Industry paper Automotive News reports the deal has been done, and Samsung has handed over US$8 billion (AU$10.6 billion) in the process.
Samsung reportedly views Harman as an ideal springboard for its future auto-related projects, not the least of which include an expansion of its connected infotainment systems and autonomous car programs.
While the timing may not be ideal, Samsung has no time to lose if it plans to keep pace with Google and Apple in the connected car game.
Apple CarPlay and Google’s Android Auto are nearing full availability in the new car market, at least in Australia, and Google’s recent launch of its own ‘Google Pixel’ phone range could put further pressure on Samsung’s sales figures.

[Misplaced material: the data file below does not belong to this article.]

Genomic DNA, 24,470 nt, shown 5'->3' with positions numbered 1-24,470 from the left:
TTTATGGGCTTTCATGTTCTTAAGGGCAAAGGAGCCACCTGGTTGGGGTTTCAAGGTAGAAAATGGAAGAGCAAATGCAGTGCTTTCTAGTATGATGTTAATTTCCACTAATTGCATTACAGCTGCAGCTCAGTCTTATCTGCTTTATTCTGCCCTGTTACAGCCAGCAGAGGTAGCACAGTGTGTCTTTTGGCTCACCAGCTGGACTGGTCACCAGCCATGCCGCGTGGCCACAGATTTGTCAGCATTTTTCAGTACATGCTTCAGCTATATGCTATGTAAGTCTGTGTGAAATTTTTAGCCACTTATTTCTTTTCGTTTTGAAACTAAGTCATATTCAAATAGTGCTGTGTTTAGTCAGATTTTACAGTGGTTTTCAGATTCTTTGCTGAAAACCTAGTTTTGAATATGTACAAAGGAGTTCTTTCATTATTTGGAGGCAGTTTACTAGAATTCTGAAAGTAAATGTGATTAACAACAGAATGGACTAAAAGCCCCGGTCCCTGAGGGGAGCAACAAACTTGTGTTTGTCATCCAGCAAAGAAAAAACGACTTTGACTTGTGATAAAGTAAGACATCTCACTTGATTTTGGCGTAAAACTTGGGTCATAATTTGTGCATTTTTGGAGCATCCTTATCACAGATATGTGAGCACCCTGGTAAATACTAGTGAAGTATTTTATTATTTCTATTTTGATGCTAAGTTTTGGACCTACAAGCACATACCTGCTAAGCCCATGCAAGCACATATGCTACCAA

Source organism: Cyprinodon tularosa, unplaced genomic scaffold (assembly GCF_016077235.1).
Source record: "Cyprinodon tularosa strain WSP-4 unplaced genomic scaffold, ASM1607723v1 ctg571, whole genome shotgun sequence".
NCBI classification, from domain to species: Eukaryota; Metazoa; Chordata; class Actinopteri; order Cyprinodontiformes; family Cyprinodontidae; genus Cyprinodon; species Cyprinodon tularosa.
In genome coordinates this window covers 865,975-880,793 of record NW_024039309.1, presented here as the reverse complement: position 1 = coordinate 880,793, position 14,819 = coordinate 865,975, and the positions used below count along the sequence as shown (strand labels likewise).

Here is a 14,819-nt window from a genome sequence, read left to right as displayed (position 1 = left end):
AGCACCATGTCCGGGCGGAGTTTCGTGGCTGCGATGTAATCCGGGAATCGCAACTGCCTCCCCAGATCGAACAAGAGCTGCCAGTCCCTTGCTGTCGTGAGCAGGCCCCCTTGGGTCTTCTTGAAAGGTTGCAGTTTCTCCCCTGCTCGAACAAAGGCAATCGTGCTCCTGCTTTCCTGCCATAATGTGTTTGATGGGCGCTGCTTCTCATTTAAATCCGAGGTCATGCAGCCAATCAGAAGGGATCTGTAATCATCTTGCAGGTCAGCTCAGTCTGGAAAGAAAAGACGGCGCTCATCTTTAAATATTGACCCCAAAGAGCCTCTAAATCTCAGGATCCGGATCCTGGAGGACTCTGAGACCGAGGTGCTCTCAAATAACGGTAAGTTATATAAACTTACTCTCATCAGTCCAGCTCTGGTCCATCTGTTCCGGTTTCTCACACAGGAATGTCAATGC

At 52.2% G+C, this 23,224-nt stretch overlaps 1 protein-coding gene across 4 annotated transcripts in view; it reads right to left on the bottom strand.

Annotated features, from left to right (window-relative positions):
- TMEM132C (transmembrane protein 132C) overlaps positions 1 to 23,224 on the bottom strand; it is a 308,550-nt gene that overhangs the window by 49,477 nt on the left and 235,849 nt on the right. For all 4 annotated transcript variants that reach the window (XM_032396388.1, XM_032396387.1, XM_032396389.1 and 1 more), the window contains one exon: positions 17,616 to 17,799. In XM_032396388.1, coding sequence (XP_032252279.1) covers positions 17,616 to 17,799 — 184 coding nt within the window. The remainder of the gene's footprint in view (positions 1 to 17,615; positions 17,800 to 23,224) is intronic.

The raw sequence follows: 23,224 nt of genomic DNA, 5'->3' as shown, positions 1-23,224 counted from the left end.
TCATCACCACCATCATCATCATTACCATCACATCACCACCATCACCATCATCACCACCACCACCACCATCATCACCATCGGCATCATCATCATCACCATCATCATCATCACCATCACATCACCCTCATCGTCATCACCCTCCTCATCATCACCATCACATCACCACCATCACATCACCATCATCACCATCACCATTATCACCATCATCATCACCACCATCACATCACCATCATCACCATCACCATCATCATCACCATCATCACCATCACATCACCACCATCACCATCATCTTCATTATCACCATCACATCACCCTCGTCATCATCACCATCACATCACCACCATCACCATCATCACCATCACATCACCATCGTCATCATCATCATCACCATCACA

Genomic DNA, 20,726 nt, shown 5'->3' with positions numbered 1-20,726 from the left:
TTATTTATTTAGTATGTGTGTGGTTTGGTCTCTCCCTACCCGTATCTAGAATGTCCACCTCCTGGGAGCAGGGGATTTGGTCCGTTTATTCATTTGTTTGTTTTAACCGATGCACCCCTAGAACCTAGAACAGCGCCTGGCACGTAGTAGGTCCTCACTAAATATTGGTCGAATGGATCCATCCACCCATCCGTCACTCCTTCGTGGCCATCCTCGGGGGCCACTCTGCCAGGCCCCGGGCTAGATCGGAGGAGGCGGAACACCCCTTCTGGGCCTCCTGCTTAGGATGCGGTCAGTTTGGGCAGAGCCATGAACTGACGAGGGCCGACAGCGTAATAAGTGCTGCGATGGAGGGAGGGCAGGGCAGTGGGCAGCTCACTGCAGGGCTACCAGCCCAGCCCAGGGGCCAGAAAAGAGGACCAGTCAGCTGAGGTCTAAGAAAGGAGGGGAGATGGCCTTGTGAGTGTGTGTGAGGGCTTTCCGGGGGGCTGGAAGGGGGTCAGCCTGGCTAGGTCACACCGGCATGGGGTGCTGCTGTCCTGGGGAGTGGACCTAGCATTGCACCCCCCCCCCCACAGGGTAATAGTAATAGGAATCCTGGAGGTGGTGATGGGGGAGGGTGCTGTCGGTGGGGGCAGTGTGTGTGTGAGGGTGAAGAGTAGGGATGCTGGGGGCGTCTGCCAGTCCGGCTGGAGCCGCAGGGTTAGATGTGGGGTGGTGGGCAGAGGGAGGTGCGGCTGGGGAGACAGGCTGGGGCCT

But Samsung won’t simply swallow Harman, with the latter set to benefit greatly from the deal as it remains a stand-alone entity.
“Without a doubt, this will be a huge differentiator for us,” Harman CEO Dinesh Paliwal said.
Harman is said to have banked US$7 billion (AU$9.25 billion) in sales from the automotive sector alone for the year ending September 30 - or around 65 percent of its sales figures. Further, there’s another US$24 billion (AU$32 billion) in future sales orders for similar technology.
Samsung’s mooted partnership deal with Fiat Chrysler Automobiles (FCA) still appears to be on hiatus, after reports last month suggested the phone fire issue had excessively strained Samsung’s budget.
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